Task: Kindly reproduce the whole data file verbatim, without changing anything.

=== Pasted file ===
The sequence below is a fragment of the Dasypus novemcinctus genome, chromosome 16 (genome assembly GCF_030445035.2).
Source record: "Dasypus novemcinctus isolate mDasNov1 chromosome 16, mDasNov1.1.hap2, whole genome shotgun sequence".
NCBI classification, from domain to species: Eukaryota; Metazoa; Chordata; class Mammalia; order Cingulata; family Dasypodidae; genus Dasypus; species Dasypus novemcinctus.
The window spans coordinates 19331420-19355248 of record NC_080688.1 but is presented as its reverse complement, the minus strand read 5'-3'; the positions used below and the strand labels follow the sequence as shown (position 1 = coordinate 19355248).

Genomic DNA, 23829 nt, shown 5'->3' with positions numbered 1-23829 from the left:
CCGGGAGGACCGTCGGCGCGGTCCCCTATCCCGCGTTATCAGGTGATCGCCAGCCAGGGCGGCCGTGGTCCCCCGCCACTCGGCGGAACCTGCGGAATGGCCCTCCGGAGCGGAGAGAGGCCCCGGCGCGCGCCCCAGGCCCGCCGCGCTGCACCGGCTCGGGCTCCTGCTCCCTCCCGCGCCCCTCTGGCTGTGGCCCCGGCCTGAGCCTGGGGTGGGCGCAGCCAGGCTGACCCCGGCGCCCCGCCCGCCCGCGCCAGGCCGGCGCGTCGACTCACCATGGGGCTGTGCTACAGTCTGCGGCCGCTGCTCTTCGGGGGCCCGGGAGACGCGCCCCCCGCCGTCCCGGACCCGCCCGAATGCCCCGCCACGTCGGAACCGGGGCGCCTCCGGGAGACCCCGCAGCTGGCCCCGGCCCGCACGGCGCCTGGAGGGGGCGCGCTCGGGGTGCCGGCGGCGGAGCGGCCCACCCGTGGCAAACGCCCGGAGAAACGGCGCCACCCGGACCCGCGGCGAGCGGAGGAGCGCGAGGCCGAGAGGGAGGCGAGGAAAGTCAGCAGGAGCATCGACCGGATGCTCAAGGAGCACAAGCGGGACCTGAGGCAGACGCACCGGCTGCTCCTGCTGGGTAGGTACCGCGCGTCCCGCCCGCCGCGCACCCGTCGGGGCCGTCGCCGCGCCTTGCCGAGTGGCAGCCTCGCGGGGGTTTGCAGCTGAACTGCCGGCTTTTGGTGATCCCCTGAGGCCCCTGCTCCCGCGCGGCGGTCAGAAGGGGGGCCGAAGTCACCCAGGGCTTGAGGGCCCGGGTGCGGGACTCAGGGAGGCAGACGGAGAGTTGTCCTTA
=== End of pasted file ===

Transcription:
The sequence below is a fragment of the Dasypus novemcinctus genome, chromosome 16 (genome assembly GCF_030445035.2).
Source record: "Dasypus novemcinctus isolate mDasNov1 chromosome 16, mDasNov1.1.hap2, whole genome shotgun sequence".
NCBI classification, from domain to species: Eukaryota; Metazoa; Chordata; class Mammalia; order Cingulata; family Dasypodidae; genus Dasypus; species Dasypus novemcinctus.
The window spans coordinates 19331420-19355248 of record NC_080688.1 but is presented as its reverse complement, the minus strand read 5'-3'; the positions used below and the strand labels follow the sequence as shown (position 1 = coordinate 19355248).

Genomic DNA, 23829 nt, shown 5'->3' with positions numbered 1-23829 from the left:
CCGGGAGGACCGTCGGCGCGGTCCCCTATCCCGCGTTATCAGGTGATCGCCAGCCAGGGCGGCCGTGGTCCCCCGCCACTCGGCGGAACCTGCGGAATGGCCCTCCGGAGCGGAGAGAGGCCCCGGCGCGCGCCCCAGGCCCGCCGCGCTGCACCGGCTCGGGCTCCTGCTCCCTCCCGCGCCCCTCTGGCTGTGGCCCCGGCCTGAGCCTGGGGTGGGCGCAGCCAGGCTGACCCCGGCGCCCCGCCCGCCCGCGCCAGGCCGGCGCGTCGACTCACCATGGGGCTGTGCTACAGTCTGCGGCCGCTGCTCTTCGGGGGCCCGGGAGACGCGCCCCCCGCCGTCCCGGACCCGCCCGAATGCCCCGCCACGTCGGAACCGGGGCGCCTCCGGGAGACCCCGCAGCTGGCCCCGGCCCGCACGGCGCCTGGAGGGGGCGCGCTCGGGGTGCCGGCGGCGGAGCGGCCCACCCGTGGCAAACGCCCGGAGAAACGGCGCCACCCGGACCCGCGGCGAGCGGAGGAGCGCGAGGCCGAGAGGGAGGCGAGGAAAGTCAGCAGGAGCATCGACCGGATGCTCAAGGAGCACAAGCGGGACCTGAGGCAGACGCACCGGCTGCTCCTGCTGGGTAGGTACCGCGCGTCCCGCCCGCCGCGCACCCGTCGGGGCCGTCGCCGCGCCTTGCCGAGTGGCAGCCTCGCGGGGGTTTGCAGCTGAACTGCCGGCTTTTGGTGATCCCCTGAGGCCCCTGCTCCCGCGCGGCGGTCAGAAGGGGGGCCGAAGTCACCCAGGGCTTGAGGGCCCGGGTGCGGGACTCAGGGAGGCAGACGGAGAGTTGTCCTTA